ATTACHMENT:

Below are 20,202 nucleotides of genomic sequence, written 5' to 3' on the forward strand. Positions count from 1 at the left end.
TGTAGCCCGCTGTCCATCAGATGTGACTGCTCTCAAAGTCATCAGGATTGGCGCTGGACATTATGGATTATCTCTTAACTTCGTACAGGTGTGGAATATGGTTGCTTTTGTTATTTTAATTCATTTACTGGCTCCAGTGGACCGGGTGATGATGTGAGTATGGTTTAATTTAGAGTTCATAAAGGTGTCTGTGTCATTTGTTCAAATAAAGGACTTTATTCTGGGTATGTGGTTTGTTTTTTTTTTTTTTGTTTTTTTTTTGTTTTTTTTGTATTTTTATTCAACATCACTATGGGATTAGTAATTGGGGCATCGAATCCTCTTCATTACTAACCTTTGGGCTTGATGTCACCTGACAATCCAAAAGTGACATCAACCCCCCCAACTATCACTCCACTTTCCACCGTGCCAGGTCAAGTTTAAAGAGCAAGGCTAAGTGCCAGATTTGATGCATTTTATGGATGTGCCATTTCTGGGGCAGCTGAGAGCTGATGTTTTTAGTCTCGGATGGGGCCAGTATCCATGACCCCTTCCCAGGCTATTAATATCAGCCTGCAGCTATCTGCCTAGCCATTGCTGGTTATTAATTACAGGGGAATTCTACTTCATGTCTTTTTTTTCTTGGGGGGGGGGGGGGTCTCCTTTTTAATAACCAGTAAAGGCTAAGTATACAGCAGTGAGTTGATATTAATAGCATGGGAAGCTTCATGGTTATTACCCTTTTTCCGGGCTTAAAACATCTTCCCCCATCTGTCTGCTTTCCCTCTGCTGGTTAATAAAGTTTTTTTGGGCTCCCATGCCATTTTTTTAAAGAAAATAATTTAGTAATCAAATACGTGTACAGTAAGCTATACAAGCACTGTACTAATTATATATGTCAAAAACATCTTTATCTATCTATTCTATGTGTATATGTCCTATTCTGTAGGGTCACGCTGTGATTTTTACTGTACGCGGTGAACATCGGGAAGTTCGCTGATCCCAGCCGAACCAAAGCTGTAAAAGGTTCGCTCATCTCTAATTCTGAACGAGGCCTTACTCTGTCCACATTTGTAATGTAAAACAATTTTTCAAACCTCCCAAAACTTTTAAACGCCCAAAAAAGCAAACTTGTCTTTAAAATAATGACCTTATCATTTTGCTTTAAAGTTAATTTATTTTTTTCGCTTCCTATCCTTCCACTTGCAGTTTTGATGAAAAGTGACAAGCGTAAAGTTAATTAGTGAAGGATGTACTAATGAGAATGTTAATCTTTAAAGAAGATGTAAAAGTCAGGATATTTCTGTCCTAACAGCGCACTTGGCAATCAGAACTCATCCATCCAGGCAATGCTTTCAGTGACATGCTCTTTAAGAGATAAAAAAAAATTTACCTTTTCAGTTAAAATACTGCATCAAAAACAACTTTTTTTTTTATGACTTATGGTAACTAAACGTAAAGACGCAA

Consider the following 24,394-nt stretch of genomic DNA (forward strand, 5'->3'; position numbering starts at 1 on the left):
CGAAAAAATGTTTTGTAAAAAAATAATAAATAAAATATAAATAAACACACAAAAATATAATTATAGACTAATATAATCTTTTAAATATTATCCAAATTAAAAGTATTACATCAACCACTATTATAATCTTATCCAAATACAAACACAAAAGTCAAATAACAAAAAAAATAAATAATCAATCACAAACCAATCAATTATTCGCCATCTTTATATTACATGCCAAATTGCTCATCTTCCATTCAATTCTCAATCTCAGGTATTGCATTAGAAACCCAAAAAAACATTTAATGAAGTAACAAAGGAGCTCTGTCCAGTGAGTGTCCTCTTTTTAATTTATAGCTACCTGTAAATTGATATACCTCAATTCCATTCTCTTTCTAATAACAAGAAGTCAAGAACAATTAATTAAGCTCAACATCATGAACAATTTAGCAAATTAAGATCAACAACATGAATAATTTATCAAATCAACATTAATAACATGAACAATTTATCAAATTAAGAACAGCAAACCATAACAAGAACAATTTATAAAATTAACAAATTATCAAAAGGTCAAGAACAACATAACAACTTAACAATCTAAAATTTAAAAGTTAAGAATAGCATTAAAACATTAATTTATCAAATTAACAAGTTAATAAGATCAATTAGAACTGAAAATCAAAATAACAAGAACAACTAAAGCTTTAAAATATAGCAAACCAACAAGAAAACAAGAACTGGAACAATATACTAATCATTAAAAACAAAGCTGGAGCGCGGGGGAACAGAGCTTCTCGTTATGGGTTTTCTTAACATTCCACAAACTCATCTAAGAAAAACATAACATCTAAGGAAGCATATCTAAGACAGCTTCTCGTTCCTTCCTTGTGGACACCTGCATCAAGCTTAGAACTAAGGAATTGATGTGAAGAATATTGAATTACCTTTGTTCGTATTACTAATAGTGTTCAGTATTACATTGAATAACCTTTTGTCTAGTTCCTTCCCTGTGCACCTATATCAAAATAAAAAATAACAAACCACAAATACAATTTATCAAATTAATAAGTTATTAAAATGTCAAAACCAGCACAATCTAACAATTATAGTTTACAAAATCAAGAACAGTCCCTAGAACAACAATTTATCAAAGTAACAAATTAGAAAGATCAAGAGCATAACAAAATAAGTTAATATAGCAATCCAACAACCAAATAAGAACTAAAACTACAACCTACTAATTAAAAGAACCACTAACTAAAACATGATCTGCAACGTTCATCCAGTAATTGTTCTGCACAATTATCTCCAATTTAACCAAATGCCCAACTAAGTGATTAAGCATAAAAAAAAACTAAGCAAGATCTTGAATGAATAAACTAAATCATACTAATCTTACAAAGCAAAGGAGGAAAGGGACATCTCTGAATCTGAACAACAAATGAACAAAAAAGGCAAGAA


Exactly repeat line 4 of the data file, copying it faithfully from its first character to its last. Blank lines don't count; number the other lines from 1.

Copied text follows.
CGAAAAAATGTTTTGTAAAAAAATAATAAATAAAATATAAATAAACACACAAAAATATAATTATAGACTAATATAATCTTTTAAATATTATCCAAATTAAAAGTATTACATCAACCACTATTATAATCTTATCCAAATACAAACACAAAAGTCAAATAACAAAAAAAATAAATAATCAATCACAAACCAATCAATTATTCGCCATCTTTATATTACATGCCAAATTGCTCATCTTCCATTCAATTCTCAATCTCAGGTATTGCATTAGAAACCCAAAAAAACATTTAATGAAGTAACAAAGGAGCTCTGTCCAGTGAGTGTCCTCTTTTTAATTTATAGCTACCTGTAAATTGATATACCTCAATTCCATTCTCTTTCTAATAACAAGAAGTCAAGAACAATTAATTAAGCTCAACATCATGAACAATTTAGCAAATTAAGATCAACAACATGAATAATTTATCAAATCAACATTAATAACATGAACAATTTATCAAATTAAGAACAGCAAACCATAACAAGAACAATTTATAAAATTAACAAATTATCAAAAGGTCAAGAACAACATAACAACTTAACAATCTAAAATTTAAAAGTTAAGAATAGCATTAAAACATTAATTTATCAAATTAACAAGTTAATAAGATCAATTAGAACTGAAAATCAAAATAACAAGAACAACTAAAGCTTTAAAATATAGCAAACCAACAAGAAAACAAGAACTGGAACAATATACTAATCATTAAAAACAAAGCTGGAGCGCGGGGGAACAGAGCTTCTCGTTATGGGTTTTCTTAACATTCCACAAACTCATCTAAGAAAAACATAACATCTAAGGAAGCATATCTAAGACAGCTTCTCGTTCCTTCCTTGTGGACACCTGCATCAAGCTTAGAACTAAGGAATTGATGTGAAGAATATTGAATTACCTTTGTTCGTATTACTAATAGTGTTCAGTATTACATTGAATAACCTTTTGTCTAGTTCCTTCCCTGTGCACCTATATCAAAATAAAAAATAACAAACCACAAATACAATTTATCAAATTAATAAGTTATTAAAATGTCAAAACCAGCACAATCTAACAATTATAGTTTACAAAATCAAGAACAGTCCCTAGAACAACAATTTATCAAAGTAACAAATTAGAAAGATCAAGAGCATAACAAAATAAGTTAATATAGCAATCCAACAACCAAATAAGAACTAAAACTACAACCTACTAATTAAAAGAACCACTAACTAAAACATGATCTGCAACGTTCATCCAGTAATTGTTCTGCACAATTATCTCCAATTTAACCAAATGCCCAACTAAGTGATTAAGCATAAAAAAAAACTAAGCAAGATCTTGAATGAATAAACTAAATCATACTAATCTTACAAAGCAAAGGAGGAAAGGGACATCTCTGAATCTGAACAACAAATGAACAAAAAAGGCAAGAA